It wasn't a suspension adjustment, an aerodynamic tweak or coaxing an extra ounce of horsepower from the Home Depot Chevy's engine that has catapulted the Joe Gibbs-owned team into second place in the NASCAR Nextel Cup points standings.
It was a change of scenery for its driver, Tony Stewart.
Following the 2004 season, Stewart moved out of his home near Charlotte, leaving behind all the distractions that come with being a famous -- and sometimes controversial -- figure living in stock-car racing's hub, and moved back to his home town of Columbus, Ind. He lives in the three-bedroom, tree-shaded house in which he grew up.
Those around Stewart say moving home has transformed him from tempestuous to, well, downright calm. And focused. He's won three of the last five races -- taking checkered flags at Sonoma, Daytona and New Hampshire -- and has pulled within 66 points of series leader Jimmie Johnson entering Sunday's race at Indianapolis Motor Speedway.
"He's much more relaxed" since moving, Stewart's Crew Chief, Greg Zipadelli, said. "He's showing up at the racetrack really focused on winning and learning to control some of the things that used to aggravate him or be a distraction to him."
Stewart has repeatedly said he would trade just about anything, including his 2002 Cup championship, for a chance to kiss the bricks that mark the start-finish line at his beloved Brickyard, which is located 45 minutes north of Columbus.
"Any kid that's ever grown up in Indiana knows what the Indianapolis Motor Speedway means," Stewart said. "It's definitely my biggest race of the year. It always has been. It probably always will be."
Stewart's history in Indianapolis, however, is one he'd rather forget.
Stewart, an open-wheel-racer- turned-stock-car driver, has led a total of 122 laps in his five starts driving an IndyCar in the Indianapolis 500, just not when it mattered most. Twice mechanical failures blew his chances.
It's been no easier since Stewart, 34, moved to NASCAR seven years ago. In 2001, he hit the wall late as he challenged for the lead. A year later, he won the pole position and led four times for 43 laps but wound up 12th. In a moment of frustration, "Terrible Tony" let his infamous temper get the best of him and punched a photographer.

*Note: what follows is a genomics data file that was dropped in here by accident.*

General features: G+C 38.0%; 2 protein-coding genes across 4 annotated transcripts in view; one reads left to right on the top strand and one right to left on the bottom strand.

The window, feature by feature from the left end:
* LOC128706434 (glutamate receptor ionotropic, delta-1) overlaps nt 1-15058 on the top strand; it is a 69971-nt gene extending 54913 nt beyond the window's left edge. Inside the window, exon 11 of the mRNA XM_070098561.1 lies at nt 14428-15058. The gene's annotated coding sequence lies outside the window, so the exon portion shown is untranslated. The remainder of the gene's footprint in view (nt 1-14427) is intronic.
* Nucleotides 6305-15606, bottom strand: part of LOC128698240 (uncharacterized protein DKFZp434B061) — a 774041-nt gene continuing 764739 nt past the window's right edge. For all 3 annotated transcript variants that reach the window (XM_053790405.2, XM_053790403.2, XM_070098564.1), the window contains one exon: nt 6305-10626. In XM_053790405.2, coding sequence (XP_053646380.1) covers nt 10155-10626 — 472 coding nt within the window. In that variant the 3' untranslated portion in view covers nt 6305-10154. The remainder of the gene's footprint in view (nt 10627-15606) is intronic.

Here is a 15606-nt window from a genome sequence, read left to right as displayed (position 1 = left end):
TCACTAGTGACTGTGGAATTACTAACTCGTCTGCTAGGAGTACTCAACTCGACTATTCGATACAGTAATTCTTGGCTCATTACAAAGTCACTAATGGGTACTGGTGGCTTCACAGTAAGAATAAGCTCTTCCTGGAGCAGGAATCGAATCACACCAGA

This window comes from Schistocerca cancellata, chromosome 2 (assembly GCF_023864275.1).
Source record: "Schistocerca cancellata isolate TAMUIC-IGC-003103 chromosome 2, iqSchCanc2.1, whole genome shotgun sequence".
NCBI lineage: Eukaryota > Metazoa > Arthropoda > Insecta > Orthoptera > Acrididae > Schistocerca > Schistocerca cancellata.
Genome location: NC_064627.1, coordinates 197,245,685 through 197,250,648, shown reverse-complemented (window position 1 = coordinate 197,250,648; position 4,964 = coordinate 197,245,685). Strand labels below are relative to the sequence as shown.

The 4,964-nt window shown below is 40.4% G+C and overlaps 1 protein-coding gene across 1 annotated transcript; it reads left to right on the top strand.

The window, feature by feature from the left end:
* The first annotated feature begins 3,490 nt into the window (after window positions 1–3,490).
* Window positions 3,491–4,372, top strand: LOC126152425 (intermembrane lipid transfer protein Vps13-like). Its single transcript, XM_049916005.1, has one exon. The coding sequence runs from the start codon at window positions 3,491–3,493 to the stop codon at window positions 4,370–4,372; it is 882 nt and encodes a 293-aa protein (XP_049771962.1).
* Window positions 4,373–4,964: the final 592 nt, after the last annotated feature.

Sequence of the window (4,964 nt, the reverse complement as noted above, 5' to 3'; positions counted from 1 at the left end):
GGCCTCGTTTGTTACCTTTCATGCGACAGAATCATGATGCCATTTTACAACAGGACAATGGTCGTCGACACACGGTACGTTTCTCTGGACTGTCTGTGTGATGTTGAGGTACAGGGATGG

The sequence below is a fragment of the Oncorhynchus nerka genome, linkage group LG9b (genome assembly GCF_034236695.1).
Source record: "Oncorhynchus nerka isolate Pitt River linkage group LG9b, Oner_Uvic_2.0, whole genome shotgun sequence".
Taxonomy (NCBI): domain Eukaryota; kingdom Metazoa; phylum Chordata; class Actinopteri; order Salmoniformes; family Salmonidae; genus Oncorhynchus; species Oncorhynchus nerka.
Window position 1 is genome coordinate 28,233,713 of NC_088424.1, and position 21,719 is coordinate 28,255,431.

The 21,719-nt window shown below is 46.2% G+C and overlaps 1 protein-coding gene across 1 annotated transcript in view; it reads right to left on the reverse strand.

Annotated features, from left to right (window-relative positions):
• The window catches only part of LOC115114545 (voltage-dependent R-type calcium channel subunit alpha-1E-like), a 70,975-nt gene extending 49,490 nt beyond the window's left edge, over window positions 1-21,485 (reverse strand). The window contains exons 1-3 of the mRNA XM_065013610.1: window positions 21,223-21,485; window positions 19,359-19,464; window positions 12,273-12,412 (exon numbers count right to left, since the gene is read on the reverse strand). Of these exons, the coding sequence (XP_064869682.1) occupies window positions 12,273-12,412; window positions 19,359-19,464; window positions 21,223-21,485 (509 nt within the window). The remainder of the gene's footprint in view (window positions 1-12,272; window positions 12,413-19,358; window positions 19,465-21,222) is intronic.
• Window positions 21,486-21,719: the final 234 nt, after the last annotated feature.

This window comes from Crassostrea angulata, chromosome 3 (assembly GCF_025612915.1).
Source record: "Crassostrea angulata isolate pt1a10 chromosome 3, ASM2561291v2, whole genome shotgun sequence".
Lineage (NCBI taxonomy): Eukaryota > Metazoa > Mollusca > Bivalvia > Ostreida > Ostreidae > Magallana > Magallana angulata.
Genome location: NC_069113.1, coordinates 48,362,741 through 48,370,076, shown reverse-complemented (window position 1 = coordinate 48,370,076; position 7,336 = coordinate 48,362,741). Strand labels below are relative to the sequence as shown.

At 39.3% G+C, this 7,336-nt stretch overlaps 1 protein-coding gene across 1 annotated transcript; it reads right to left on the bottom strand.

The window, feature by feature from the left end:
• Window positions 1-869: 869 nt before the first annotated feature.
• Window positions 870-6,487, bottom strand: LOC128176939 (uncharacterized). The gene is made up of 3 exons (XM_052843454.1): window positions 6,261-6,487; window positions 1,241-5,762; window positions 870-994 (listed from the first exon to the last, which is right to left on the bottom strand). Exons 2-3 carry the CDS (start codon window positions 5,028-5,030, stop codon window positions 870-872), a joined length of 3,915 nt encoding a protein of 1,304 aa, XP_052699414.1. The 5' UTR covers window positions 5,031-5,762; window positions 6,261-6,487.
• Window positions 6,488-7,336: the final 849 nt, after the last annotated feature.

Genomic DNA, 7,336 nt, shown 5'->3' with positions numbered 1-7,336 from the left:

Stewart drove back into contention again in 2003, when he led three times for 60 laps, but his effort was sabotaged by a sloppy final pit stop and a poorly timed caution flag that conspired to relegate him to another 12th-place finish.
"It's just a tough place to win at," Stewart said. "I mean, it's not one of those situations where if I never win there, my career is not going to be complete."
Perspective, it seems, is something else Stewart has found since moving back to Columbus, where he's just Tony Stewart, the guy next door, not Tony Stewart, the racecar driver.
Stewart has the same neighbors he did as a boy. He's joined the Moose Lodge and Eagles Lodge. He hangs out with his childhood friends, goes bowling, stops at the Dairy Queen for a chocolate milkshake.
"People don't freak out when they see us and get that excited," Stewart said. "It's just more [that] I'm just another member of the community to most of them now. That's the way we want it."
Being at home has calmed his nerves, too. Gibbs acknowledged as much after a recent practice.
"I think Tony has been great every year," Gibbs said. "He's just handling things better."
The 550 miles that separate Columbus from Huntersville, N.C., where Joe Gibbs Racing is based, hasn't been an issue. Stewart can make the trip, door to door, in about three hours, thanks to his private jet.
"I had a friend of mine tell me, 'You're a totally different person when you get on that plane and when you get off that plane,' " Stewart said.
"Being home and knowing that every weekend when the race is over, I'm going back to the exact same house I lived in when I was 10 months old. Just being able to go home and get away from the stock-car scene for a couple days is a nice break. It just helps you be a lot mellower that way."
He is certainly mellower. Most of the time. Stewart couldn't hold back when asked about yet another break with tradition at the track he holds so dear. He admitted that he "freaked out" when the Brickyard agreed to host a race other than the Indianapolis 500 but has since learned to accept the addition of the NASCAR race. Stewart can't, however, accept the fact the NASCAR recently sold the naming rights to the Brickyard event, which is called the Allstate 400 at the Brickyard.
"I'm not saddened," he said. "I'm furious about it, to be honest. It would be like saying the McDonald's 500 for the Daytona 500 this year. I don't understand what they were thinking there. I mean, there's one thing in breaking some traditions, but to commercialize everything, I think they could have done it different. We don't make the rules."
On Sunday, Stewart hopes to show off his "signature" move, which involves him slithering out of his car after the race, climbing the catch fence at the start-finish line and taking the checkered flag from the starter.
But he was careful not to get ahead of himself.
"Let's just worry about winning it first," Stewart said. "Then we'll have to figure that part out."